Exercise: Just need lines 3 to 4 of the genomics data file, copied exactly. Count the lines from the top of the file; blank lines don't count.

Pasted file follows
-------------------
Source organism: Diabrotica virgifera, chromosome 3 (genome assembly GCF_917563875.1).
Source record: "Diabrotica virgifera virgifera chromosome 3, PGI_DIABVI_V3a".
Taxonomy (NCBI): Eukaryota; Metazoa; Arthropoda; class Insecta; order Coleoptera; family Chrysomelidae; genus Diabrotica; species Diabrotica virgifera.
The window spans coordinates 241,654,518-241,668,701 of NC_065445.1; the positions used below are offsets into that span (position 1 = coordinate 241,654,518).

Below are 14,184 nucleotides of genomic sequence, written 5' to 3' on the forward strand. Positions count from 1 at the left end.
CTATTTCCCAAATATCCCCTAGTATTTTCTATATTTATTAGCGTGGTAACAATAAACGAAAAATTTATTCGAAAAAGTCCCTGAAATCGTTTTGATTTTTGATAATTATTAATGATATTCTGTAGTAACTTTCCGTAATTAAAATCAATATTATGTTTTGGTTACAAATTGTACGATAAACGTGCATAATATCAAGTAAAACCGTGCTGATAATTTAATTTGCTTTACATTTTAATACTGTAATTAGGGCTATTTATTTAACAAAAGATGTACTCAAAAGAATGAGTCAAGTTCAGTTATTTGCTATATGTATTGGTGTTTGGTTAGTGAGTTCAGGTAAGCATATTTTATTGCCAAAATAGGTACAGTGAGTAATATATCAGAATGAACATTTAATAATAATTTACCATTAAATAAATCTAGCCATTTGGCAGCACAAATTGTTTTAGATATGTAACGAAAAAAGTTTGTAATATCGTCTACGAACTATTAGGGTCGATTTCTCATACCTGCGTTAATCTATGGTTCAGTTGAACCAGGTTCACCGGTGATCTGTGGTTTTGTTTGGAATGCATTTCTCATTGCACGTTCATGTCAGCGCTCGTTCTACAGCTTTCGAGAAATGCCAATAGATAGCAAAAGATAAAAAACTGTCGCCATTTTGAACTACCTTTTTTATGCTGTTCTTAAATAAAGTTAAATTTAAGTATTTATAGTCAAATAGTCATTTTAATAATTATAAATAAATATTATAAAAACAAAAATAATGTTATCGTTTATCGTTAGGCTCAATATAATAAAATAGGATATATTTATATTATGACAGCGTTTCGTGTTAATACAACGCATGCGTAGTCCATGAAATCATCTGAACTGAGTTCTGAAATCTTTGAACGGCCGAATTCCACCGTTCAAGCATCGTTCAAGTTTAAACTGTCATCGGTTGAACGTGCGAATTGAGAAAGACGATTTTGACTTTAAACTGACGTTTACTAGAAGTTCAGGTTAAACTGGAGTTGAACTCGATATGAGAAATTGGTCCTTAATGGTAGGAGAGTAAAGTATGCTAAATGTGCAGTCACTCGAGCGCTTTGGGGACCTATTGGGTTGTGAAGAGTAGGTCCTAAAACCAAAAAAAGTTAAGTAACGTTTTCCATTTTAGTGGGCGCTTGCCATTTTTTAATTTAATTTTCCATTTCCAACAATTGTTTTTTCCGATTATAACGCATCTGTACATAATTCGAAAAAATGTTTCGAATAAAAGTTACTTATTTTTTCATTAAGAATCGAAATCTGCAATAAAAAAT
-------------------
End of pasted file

Taxonomy (NCBI): Eukaryota; Metazoa; Arthropoda; class Insecta; order Coleoptera; family Chrysomelidae; genus Diabrotica; species Diabrotica virgifera.
The window spans coordinates 241,654,518-241,668,701 of NC_065445.1; the positions used below are offsets into that span (position 1 = coordinate 241,654,518).